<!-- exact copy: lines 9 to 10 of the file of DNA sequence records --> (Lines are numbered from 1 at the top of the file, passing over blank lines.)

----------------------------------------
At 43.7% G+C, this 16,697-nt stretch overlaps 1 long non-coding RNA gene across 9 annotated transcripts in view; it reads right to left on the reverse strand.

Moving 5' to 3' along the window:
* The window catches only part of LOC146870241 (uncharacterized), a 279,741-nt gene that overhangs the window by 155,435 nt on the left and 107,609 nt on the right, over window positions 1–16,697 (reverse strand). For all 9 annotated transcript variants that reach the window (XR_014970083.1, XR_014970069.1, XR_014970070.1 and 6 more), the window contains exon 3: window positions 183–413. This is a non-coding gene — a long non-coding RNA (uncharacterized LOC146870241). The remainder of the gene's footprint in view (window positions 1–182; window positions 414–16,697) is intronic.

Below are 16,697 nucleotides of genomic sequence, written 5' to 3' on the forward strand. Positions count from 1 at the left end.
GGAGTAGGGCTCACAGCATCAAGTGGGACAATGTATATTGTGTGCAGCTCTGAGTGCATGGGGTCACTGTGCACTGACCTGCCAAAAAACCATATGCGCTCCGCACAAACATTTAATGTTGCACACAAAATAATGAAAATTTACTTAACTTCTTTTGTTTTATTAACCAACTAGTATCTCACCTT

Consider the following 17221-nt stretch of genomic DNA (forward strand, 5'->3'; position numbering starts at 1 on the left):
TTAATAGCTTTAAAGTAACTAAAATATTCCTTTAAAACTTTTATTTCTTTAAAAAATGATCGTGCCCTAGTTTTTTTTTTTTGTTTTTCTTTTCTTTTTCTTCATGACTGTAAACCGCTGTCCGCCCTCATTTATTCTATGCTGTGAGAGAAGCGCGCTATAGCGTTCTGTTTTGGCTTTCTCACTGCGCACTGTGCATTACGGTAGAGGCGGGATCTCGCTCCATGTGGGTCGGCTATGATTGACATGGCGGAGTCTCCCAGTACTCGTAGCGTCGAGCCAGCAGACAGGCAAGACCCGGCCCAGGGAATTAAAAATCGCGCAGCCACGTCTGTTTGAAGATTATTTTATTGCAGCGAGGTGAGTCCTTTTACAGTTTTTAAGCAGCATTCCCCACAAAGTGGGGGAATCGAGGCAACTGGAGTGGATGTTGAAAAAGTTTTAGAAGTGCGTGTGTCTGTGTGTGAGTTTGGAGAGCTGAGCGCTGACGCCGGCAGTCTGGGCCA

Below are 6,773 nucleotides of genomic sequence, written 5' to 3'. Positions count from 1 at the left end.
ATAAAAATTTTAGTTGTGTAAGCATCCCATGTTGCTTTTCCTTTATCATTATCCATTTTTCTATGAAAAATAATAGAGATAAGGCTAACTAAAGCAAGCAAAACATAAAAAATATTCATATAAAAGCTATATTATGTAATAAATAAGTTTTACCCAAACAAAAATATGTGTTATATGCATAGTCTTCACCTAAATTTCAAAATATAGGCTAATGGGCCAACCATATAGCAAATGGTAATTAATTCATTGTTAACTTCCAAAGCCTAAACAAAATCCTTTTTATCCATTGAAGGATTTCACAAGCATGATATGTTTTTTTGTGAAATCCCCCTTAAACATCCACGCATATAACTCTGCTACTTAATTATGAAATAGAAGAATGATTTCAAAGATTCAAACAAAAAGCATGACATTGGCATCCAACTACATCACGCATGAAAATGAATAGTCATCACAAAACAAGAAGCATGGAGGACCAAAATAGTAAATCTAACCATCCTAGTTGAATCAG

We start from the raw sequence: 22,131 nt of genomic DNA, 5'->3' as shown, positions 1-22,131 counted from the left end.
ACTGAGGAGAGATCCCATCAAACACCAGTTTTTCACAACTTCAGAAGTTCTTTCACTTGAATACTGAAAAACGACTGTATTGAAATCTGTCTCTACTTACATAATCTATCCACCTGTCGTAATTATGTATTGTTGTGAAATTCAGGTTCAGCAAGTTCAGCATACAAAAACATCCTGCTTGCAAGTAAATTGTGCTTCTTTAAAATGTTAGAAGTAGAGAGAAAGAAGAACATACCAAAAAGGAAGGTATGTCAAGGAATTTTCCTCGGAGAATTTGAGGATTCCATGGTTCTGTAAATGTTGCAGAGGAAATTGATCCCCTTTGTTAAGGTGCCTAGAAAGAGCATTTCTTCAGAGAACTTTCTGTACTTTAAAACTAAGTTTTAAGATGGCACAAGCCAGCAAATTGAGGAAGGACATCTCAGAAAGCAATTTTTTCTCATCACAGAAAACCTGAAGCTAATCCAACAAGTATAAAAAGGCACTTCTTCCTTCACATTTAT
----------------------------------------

ATAAAAATTTTAGTTGTGTAAGCATCCCATGTTGCTTTTCCTTTATCATTATCCATTTTTCTATGAAAAATAATAGAGATAAGGCTAACTAAAGCAAGCAAAACATAAAAAATATTCATATAAAAGCTATATTATGTAATAAATAAGTTTTACCCAAACAAAAATATGTGTTATATGCATAGTCTTCACCTAAATTTCAAAATATAGGCTAATGGGCCAACCATATAGCAAATGGTAATTAATTCATTGTTAACTTCCAAAGCCTAAACAAAATCCTTTTTATCCATTGAAGGATTTCACAAGCATGATATGTTTTTTTGTGAAATCCCCCTTAAACATCCACGCATATAACTCTGCTACTTAATTATGAAATAGAAGAATGATTTCAAAGATTCAAACAAAAAGCATGACATTGGCATCCAACTACATCACGCATGAAAATGAATAGTCATCACAAAACAAGAAGCATGGAGGACCAAAATAGTAAATCTAACCATCCTAGTTGAATCAG

We start from the raw sequence: 22,131 nt of genomic DNA, 5'->3' as shown, positions 1-22,131 counted from the left end.